Human Rights: In January 2003, King Mohammed VI formally inaugurated the Equity and Reconciliation Commission to ensure the protection of basic human rights for all Moroccans and make amends for past violations. The commission’s mandate institutionalizes a procedure previously led by an independent arbitration authority to provide just compensation to victims of past human-rights violations. This program has already provided tens of millions of dollars in reparations. Led by a former political prisoner, the new commission will make available to the public all government files from the past 40 years.
The process of reform and reconciliation that Morocco has been pursuing for more than a decade has enabled the country to make tangible gains in promoting economic, social and political modernization, facilitating our integration into the global community and building a society of hope and prosperity for our people. These reforms have been undertaken with the explicit purpose of improving the lives of all Moroccans and in a spirit inspired by an interpretation of Islam that combines a proper respect of Muslim traditions with a willing embrace of the opportunities and obligations for development offered by the modern world.
There is nothing in the Islamic faith inconsistent with human rights, democracy and the equality of men and women. Indeed, when King Mohammed VI proposed the new family law in a speech before parliament last autumn, he repeatedly invoked language from the Koran to provide a moral foundation for the reforms.
Great, but do these human rights include religious freedom? That is as yet unclear. The State Department’s International Religious Freedom Report for 2003 suggested that some old dhimmi laws still exert an influence in Morocco:
The Constitution provides that Islam is the official religion, and designates the King as “Commander of the Faithful” with the responsibility of ensuring “respect for Islam.” The Constitution also provides for freedom of religion; however, the Government places certain restrictions on Christian religious materials and proselytizing, and several small religious minorities are tolerated with varying degrees of official restrictions. . . .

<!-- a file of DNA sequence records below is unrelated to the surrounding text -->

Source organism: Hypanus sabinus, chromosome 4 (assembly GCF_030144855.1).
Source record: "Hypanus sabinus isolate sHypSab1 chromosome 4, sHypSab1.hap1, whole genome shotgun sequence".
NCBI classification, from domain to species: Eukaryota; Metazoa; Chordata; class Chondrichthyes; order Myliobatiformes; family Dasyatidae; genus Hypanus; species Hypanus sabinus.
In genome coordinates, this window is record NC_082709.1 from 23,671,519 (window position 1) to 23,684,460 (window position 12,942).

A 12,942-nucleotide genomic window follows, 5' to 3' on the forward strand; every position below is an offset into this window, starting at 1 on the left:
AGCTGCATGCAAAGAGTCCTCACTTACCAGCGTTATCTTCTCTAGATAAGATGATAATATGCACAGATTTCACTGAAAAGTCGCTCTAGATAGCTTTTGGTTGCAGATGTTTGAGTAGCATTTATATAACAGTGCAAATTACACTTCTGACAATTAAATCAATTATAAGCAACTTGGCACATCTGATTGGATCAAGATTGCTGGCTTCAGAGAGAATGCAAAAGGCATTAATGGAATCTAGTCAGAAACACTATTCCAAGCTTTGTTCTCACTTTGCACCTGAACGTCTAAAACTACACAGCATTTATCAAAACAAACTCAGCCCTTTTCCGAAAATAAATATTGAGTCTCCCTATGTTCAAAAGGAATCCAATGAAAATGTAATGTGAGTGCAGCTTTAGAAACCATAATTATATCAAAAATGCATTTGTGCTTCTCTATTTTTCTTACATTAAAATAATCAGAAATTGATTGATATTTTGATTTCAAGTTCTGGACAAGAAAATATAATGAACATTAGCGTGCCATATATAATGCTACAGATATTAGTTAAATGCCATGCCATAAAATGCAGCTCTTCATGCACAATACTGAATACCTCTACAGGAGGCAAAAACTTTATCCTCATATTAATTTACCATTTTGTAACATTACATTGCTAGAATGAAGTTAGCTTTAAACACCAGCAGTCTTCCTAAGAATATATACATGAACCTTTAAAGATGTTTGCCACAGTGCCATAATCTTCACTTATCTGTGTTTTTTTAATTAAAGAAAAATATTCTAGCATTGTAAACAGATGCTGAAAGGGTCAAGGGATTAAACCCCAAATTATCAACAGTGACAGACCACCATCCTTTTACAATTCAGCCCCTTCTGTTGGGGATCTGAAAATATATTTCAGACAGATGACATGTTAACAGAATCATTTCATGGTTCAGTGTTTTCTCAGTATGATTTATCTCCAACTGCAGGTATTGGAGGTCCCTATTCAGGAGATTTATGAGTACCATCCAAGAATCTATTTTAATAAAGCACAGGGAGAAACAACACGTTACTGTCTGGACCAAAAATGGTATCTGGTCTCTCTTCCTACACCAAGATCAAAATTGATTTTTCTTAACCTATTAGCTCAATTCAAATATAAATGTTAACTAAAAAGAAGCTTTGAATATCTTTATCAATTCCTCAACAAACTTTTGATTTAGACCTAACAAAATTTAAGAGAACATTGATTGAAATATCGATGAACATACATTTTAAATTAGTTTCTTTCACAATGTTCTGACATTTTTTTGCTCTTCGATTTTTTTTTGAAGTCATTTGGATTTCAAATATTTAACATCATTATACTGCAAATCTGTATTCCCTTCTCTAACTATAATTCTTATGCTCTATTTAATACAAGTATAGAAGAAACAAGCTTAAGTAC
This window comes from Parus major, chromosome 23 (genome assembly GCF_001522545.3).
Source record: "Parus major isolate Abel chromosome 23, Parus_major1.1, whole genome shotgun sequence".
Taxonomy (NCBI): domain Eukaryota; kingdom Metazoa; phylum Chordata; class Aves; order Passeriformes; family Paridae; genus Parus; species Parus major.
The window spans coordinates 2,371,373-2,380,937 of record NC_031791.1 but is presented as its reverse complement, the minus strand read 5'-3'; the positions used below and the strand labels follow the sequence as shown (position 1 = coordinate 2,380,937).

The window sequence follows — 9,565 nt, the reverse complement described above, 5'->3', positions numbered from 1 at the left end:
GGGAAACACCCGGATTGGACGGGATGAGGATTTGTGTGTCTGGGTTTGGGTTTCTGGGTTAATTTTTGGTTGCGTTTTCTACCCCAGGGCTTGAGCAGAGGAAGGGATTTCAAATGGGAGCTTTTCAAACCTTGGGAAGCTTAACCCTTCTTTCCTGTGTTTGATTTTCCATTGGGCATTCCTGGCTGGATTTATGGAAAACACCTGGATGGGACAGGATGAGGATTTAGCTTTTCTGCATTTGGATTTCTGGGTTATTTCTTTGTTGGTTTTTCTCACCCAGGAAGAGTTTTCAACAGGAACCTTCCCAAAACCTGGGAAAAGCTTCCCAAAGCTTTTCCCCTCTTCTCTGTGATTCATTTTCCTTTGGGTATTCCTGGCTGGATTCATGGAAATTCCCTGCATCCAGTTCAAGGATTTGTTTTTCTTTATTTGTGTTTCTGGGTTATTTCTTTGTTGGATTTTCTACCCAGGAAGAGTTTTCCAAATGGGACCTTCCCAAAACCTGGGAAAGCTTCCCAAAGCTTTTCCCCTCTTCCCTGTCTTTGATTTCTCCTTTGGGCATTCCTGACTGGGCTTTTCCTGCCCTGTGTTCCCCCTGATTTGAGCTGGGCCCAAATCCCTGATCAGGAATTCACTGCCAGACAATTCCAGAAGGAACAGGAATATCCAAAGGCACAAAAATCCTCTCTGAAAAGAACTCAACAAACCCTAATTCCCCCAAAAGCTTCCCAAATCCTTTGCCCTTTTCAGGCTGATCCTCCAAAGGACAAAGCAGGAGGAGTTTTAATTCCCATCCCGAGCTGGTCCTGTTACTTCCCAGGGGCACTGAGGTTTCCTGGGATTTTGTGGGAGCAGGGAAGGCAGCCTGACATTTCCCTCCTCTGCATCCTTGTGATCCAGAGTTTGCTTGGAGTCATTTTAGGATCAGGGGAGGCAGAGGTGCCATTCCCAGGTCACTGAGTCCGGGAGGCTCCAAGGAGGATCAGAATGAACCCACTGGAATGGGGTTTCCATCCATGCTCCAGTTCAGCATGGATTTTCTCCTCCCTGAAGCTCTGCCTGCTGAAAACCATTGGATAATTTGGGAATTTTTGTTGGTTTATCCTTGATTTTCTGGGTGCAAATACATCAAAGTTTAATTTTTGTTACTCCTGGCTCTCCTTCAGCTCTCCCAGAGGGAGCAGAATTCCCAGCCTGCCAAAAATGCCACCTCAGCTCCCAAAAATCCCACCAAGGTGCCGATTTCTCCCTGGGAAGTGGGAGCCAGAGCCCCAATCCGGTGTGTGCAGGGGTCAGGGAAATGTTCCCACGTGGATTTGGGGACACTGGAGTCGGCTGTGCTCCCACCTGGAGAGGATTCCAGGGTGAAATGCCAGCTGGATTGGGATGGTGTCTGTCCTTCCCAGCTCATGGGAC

Any attempt to induce a Muslim to convert is illegal. According to Article 220 of the Penal Code, any attempt to stop one or more persons from the exercise of their religious beliefs, or attendance at religious services, is unlawful and may be punished by 3 to 6 months’ imprisonment and a fine of $10 to $50 (115 to 575 dirhams). The Article applies the same penalty to “anyone who employs incitements in order to shake the faith of a Muslim or to convert him to another religion.” Foreign missionaries either limit their proselytizing to non-Muslims or conduct their work quietly. The Government cited the prohibition on conversion in the Penal Code in most cases in which courts expelled foreign missionaries. . . .
Citizens who convert to Christianity and other religions generally face social ostracism, and a small number of persons have faced short periods of questioning or detention by the authorities. Voluntary conversion is not a crime under the Criminal or Civil Codes; however, until 4 years ago, the authorities had jailed some converts on the basis of references to Islamic law. Christian citizens sometimes still are called in for questioning by the authorities. . . .
The Government permits the display and sale of Bibles in French, English, and Spanish, but confiscates Arabic-language Bibles and refuses licenses for their importation and sale, despite the absence of any law banning such books. Nevertheless Arabic Bibles have been sold in local bookstores.
Morocco seems to be a society in transition. I hope that in coming years we will read no more about such discrimination and restrictions on religious freedom and the freedom of conscience.